last night i made use of some of a pumpernickel soaker/starter i had going last thursday that was intended for a large batch of what i call my light rye levain, among friends i call it a sourdough but it's not usually very sour, so it really is happier under the umbrella of levain....as i was saying, the intent was to turn the starter into about 20lbs of dough that would become six loaves of bread to be used for bartering with vendors at my local farmer's market, but that didn't happen and i was left with a lot of this pumpernickel stuff. so i turned most of it into a heavy rye, it's made from organic pumpernickel and organic whole rye with the inclusion of maybe 1/4 high-gluten flour for a little more structure/mellowness, i threw in some caraway too, just for kicks. the boule is below. the flavor is complex, the texture is chewy and moist, and the bread is dense the way it ought to be. oh, that crust is thick.

 

 heavier rye w/caraway 9/4/07

heavy round rye: heavier rye w/caraway 9/4/07

 

a few weeks ago i baked my light wheat levain, it's based on the same recipe as my light rye except i don't use pumpernickel and about 50% whole wheat flour, it's a much easier dough to work with, i'll trade gluten for pentosans anyday if i'm mixing by hand. these loaves had great spring and some of them produced great a grigné which is always welcome. the photo below is of the first two to come out of the oven (the loaves weigh at least 3lbs after cooled and about 18" long) and the two baguettes made from leftover dough (after scaling), i made six large loaves that night. i'd include a photo of the crumb but i don't know what it looked like...all the loaves went to the farmer's market uncut, sometime i'll post a crumby photo, but i know that it's fairly open and wonderfully moist and chewy. happy baking y'all!

 

wheat soldiers

wheat soldiers

sphealey's picture
sphealey

==== "Remember always that a wise man walks with his head bowed; humble like the dust." -Master Kan==

 

 

Labor Day Bread MedleyLabor Day Bread Medley

I got a bit out of control during the Thursday evening through Monday period of the Labor Day weekend here in the States.

Front row:

  • Healey Modified Beranbaum-Hammelman Sourdough Rye (this is my weekly sandwich loaf)

Middle row (left to right):

  • Bread machine soft sandwich loaf based on Bob's Red Mill Potato Bread Mix with 75 g whole wheat and 75 g chopped sunflower seeds added; kneaded and baked in bread machine overnight using timer (nice way to wake up).
  • Hamburger buns (first 7 of 14) based on Bob's Red Mill Potato Bread Mix. Mixed, kneaded, and first rise in bread machine; turned and 2nd rise, scaled, shaped, proofed, and baked by hand.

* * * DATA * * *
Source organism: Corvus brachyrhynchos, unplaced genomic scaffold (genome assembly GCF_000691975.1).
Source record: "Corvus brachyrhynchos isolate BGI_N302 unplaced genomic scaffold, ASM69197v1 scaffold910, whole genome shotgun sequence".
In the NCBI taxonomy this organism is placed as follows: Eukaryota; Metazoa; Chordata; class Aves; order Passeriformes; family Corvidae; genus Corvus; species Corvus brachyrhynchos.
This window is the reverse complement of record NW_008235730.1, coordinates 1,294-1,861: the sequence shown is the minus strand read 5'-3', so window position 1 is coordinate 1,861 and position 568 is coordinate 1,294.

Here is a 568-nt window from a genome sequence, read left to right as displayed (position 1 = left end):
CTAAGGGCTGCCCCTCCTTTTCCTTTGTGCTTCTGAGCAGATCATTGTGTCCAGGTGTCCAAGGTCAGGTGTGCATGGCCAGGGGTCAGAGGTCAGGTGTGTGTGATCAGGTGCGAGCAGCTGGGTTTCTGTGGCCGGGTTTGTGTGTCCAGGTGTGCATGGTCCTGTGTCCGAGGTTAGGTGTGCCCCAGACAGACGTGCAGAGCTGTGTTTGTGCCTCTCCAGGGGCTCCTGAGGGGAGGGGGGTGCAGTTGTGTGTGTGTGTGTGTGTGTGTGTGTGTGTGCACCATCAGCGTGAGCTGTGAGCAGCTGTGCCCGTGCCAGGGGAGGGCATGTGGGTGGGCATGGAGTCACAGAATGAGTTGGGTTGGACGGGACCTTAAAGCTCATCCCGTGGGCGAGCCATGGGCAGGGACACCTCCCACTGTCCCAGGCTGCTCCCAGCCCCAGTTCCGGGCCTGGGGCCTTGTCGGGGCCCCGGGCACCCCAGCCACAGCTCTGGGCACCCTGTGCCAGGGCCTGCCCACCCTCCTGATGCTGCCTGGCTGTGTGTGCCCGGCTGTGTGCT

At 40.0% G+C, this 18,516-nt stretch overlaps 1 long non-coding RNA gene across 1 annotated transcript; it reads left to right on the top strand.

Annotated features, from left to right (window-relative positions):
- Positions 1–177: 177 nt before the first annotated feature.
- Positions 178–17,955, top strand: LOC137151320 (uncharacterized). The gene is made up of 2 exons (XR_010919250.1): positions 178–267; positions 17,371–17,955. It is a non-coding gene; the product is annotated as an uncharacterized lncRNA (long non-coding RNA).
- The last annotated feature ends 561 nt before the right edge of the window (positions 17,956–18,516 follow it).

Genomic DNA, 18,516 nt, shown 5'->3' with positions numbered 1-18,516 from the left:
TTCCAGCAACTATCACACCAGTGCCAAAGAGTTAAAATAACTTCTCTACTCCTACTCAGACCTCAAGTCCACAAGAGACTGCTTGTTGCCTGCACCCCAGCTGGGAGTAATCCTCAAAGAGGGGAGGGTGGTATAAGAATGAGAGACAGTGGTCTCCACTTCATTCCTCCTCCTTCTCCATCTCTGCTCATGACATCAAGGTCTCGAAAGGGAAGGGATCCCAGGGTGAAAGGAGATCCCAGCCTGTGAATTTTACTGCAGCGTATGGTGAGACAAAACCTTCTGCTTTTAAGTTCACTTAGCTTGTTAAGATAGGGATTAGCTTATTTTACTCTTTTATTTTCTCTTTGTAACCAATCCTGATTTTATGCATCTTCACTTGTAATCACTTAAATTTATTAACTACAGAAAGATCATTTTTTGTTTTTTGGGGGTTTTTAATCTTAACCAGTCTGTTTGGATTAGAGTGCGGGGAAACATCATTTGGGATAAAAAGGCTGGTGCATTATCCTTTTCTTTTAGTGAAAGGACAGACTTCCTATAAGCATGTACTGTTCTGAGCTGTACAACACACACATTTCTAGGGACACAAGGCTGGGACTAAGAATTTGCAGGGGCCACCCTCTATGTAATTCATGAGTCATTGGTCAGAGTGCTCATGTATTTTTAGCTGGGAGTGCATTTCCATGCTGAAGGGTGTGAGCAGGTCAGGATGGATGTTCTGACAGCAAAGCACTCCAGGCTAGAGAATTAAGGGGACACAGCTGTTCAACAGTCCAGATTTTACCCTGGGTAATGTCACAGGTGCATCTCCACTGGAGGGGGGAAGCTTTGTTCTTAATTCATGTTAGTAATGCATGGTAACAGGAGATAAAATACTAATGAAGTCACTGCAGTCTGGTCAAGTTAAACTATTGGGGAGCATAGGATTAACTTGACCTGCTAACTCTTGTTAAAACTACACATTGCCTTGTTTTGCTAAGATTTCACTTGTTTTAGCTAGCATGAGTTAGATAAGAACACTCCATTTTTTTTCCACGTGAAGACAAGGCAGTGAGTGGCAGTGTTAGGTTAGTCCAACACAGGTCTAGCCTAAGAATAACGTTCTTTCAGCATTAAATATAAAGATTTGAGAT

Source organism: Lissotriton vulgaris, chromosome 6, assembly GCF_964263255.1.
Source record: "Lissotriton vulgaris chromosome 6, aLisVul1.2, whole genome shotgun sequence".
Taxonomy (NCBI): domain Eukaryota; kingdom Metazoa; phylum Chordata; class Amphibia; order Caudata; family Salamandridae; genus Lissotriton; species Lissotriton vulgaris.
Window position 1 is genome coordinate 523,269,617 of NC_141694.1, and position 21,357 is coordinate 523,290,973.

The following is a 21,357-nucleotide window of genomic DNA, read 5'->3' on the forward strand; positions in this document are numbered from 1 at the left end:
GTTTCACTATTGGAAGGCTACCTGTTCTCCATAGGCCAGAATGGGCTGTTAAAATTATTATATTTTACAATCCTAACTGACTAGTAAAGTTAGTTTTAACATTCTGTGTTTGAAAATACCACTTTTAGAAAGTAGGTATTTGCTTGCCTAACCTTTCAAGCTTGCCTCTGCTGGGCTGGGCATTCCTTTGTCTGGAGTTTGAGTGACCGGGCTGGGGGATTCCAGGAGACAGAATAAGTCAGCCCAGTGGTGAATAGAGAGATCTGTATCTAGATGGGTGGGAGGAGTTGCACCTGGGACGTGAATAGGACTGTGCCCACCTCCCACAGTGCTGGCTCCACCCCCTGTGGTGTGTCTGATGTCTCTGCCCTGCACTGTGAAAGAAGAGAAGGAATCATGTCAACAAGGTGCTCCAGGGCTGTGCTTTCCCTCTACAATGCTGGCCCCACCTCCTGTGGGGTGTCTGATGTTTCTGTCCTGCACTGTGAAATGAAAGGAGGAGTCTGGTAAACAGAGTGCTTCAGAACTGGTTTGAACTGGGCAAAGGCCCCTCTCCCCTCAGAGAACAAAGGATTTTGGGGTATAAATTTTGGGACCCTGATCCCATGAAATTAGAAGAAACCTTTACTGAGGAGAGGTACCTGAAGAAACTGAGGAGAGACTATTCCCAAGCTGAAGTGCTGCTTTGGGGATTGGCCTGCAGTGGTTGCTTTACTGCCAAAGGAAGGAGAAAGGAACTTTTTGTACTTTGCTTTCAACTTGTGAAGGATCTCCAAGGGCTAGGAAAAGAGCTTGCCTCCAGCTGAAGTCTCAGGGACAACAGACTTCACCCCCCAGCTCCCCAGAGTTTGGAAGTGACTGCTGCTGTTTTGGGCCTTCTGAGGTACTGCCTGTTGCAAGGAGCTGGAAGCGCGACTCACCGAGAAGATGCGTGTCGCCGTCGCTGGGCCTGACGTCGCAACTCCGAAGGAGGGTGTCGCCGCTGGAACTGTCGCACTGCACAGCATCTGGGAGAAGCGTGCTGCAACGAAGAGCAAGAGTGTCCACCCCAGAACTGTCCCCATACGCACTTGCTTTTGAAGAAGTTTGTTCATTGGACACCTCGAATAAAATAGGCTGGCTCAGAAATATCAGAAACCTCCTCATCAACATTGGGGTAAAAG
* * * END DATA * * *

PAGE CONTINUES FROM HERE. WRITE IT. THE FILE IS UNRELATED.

• Remnents of Somerset Cider Bread from _Dough: Simple Comtemporary Bread_ by Richard Bertinet. Ran out of rye flour and had to use some whole wheat. Very good toasted.

Back row (left to right):

  • Classic White Sourdough; recipe from King Arthur with their Vermont Sourdough starter package. No added yeast
  • Floydm Daily Bread. A little problem with the hydration factor here - the proofed loaf stuck to the peel like paste and was basically shoveled onto the stone. But the end result was tasty.

If you are seeking some quick positive feedback try the hamburger buns. They are very easy to make (by hand or with the machine) yet they never fail to generate oooohs of apprecation from barbeque guests. I use olive oil for a richer looking crust.

Table cloths from my wife's gigantic collection. My appreciation for the photographers who shoot bread cookbooks grows every time I try to capture images of my bread; getting the angles and perspective right is very difficult.

sPh

Dorothy's picture
Dorothy

Help!  I have had my starter in the refrigerator un-toughed for 2 weeks or less.  When I opened it up, it smelled just like lacquer thinner.  It also as some what solidified on top.  When I fed it last it was ovoer 80 in my kitchen.  Should I throw it out and start over?????  I don't want to kill anyone!   Thanks Dorothy

dolfs's picture
dolfs

Today we're having a party and I figured (yesterday), I'd make some ciabatta. I never made it before and decided to make Reinhart's (BBA) recipe based on biga. I did scale it up a little to make slightly more. In the process of doing the calculations, I think I discovered some errors in the percentages and corrected them. I made the bread using the corrected recipe (I'll post on that seperately). For the final dough, I used buttermilk instead of water, and I did add about 70% of the optional olive oil.Reinhart's Ciabatta (Biga)

Reinhart's Ciabatta (Biga)

Ciabatta, excellent holes and crumb

Ciabatta, excellent holes and crumb

The dough came together as described, mixing in a KA, 4 minutes with paddle, and another 3 with the dough hook, adding just a little flour. While the rest of the baking proceeded as written, I noticed that my dough was actually rising a lot more than I expected. Now, I have to note that the weather is really warm right now (90F+) and my air-conditioning is set at 78F. I let it happen while I remembered some people had had issues with these recipes, so I looked up these old posts. Biggest problem people had was not a good open crumb, so I started to worry...

When I cut the dough in three pieces for placing in the couche it definitely collapsed some, but I decide to just let it rise again. It did. Then I baked, as described, and the result, as far as I am concerned, was just wonderful in shape, texture, crumb.

I will report in a separate post about some of the observations and my thoughts as to why this worked out so well.